I spend most of my days domesticating feral humans. I didn’t expect this to be the main portion of my stay-at-home-mom job description, but here we are. Babies are born with no social awareness, and it’s my job to give them that expected social construct.
Little kids don’t know you’re supposed to say “excuse me” (and/or laugh hysterically) when you pass gas or “poot” (our word, though potentially not yours). They don’t know how to sit quietly in church or to wipe a booger discretely on your pants (my husband’s recommendation to our son when George tries to hand him a booger). They’re bad at being modest when they leave the bathroom, and they like to say inappropriate things in the grocery store using their outside voices. Good times had by all, to be sure.
Basically, I find myself asking them, “Why would you do that?” over and over and over.
Then I remind myself: “They truly don’t know any better and surely (SURELY!) (Ahem. Don’t call me Shirley!) this is only a short phase!”
I also find a certain level of predictability in the 3-and-under crowd. I lie to myself all the time, pretending they won’t do the thing that I know they’re going to do. I’ve decided to keep a record of these “laws,” which my kids abide by unswervingly.
Five Laws of the Littles
If you do it once at bedtime, you’ll have to do it every night for the rest of your life.
And this is how I got sucked into the time vortex that is the toddler bedtime routine. About six months ago, we ended up with a whole post-bath saga:
PJs, socks, book, Bible, sing the states song while pretending the stuffed rabbit was hopping on him, sing the ABC song with a different stuffed animal (if he laughed, he’d get the hiccups, and that was a whole extra issue), prayers, kisses from every stuffed animal (five slept in his toddler bed), hugs from every stuffed animal, hugs and kisses from Mama, turn on sound machine…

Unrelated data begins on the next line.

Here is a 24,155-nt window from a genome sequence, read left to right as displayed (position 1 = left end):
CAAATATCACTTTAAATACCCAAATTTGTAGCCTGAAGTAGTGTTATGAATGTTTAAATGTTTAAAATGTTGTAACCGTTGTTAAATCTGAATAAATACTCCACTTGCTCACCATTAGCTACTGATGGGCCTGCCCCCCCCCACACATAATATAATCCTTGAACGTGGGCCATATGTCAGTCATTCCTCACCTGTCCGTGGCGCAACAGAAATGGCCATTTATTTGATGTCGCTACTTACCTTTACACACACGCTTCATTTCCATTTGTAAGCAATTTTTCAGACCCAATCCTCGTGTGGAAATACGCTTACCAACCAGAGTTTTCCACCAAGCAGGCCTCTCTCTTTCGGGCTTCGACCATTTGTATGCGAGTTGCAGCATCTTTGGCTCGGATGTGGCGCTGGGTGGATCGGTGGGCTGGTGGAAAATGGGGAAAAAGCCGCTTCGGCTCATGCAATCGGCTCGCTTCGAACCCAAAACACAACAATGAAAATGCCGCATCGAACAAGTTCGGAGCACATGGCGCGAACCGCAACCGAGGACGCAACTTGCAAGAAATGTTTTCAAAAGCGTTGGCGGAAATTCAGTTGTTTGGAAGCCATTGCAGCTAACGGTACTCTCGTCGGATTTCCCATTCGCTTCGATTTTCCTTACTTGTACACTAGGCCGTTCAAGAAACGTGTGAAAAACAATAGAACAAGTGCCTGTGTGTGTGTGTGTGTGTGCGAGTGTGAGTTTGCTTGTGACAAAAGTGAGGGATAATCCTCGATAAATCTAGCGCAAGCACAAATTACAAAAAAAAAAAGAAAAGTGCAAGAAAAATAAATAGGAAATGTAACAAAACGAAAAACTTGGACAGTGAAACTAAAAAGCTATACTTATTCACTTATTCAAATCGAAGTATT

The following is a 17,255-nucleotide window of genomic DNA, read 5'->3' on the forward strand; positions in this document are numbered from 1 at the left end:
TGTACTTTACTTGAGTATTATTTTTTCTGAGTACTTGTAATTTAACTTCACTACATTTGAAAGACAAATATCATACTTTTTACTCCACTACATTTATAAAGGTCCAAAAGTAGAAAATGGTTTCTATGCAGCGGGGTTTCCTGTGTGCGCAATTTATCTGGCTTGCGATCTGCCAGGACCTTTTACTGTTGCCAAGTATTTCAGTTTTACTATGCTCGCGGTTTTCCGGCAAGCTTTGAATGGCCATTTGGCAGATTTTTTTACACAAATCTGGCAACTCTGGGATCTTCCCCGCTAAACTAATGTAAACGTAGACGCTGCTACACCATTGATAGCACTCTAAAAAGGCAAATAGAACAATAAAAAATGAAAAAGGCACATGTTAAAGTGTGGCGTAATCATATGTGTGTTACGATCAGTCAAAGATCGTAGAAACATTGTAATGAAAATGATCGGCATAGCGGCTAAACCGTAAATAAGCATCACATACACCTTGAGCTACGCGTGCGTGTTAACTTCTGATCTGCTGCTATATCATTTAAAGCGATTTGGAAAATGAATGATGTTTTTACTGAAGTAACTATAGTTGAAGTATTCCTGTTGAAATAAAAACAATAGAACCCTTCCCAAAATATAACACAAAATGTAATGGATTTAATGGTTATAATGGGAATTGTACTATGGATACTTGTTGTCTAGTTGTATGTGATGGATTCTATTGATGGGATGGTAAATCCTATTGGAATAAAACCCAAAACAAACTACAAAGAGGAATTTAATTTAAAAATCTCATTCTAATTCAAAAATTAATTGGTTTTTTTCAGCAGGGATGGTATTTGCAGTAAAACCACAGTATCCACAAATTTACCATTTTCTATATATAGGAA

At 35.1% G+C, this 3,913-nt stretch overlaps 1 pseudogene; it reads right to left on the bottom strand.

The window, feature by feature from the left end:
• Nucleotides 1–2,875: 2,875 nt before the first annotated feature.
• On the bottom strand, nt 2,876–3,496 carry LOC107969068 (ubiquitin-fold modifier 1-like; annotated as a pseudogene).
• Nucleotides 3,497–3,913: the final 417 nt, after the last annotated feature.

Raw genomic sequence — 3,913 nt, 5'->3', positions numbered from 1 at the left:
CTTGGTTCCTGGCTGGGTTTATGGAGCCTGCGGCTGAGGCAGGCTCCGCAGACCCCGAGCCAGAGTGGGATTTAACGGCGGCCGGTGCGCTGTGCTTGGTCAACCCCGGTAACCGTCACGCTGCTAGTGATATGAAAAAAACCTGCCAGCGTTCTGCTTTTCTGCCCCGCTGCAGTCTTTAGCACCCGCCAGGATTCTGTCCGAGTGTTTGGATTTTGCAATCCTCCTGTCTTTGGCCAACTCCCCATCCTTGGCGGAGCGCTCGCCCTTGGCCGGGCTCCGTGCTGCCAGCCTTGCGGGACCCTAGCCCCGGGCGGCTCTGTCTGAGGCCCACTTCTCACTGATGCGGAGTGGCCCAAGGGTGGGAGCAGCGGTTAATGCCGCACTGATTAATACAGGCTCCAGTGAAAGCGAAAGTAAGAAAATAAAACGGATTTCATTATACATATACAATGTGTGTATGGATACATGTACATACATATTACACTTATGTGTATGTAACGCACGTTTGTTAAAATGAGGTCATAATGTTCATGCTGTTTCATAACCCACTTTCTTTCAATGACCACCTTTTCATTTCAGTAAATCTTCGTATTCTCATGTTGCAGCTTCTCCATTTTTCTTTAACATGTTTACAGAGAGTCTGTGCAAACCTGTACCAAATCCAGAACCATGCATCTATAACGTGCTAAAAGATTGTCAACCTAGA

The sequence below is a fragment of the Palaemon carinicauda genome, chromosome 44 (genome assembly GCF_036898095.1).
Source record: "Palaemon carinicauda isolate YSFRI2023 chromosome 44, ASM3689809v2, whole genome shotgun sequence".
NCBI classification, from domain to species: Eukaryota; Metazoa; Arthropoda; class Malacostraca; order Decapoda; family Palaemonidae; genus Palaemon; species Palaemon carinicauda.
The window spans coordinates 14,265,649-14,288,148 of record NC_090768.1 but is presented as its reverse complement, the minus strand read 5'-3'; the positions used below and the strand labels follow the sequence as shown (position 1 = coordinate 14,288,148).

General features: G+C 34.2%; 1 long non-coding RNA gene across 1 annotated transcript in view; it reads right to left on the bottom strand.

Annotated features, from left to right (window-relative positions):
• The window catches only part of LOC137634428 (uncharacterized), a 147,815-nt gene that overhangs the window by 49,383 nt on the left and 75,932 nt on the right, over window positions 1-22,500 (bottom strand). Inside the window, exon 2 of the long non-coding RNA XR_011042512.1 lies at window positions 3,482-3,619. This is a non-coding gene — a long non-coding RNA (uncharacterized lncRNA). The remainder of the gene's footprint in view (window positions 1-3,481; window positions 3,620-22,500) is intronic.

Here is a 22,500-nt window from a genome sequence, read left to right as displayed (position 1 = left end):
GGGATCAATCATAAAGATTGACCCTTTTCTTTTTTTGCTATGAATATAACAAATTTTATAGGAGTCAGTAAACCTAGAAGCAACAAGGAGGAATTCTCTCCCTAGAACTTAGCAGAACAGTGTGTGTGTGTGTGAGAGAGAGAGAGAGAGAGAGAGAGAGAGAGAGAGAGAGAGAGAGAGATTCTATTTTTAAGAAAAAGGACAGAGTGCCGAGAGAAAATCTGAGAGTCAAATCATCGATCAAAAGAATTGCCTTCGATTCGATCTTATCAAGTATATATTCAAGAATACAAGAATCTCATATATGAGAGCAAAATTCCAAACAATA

And, of course, he’d come out asking for a sip of water 30 seconds later.
If you briefly consider that she may put something in her mouth, she absolutely will. Every time.
My sweet baby girl is still in the must-taste-everything phase. George was playing with coins at her age, and I didn’t think twice (first-time-mom naiveté?) Olivia would swallow a tollbooth’s worth in eight seconds flat.
If you think she’ll never find it to put it into her mouth, you are wrong.
Alternatively, if you think you’ve baby-proofed enough, think again, because, for a determined baby girl, where there’s a will, there’s a way.
He’ll only want that deserted snack after you’ve eaten it.
This happens to me All. The. Time. Maybe it’s because I tend to stuff my face too quickly? I’m like, “Hey, man, if you run off to go down a slide and leave a handful of Goldfish, those are fair game.”
If you stay up past your bedtime, your children will inevitably wake up in the middle of the night.
I’m about to get bitten by this one. However, it’s the weekend, and I will, once again, convince myself that I can get a nap tomorrow if I don’t get my full eight hours tonight (hopefully not during the sermon!).
And so, there you have it. Even with all of the unpredictability of a little kid’s life, here are five tried-and-true laws by which they abide (at least for today. And potentially tomorrow). Now, I need to hit the hay before #5 comes true. Though, since it’s a factual law of the toddler world, I’m guessing it’ll come true regardless.
What are some laws you’ve noticed with your kids? I’d love to hear them to prepare!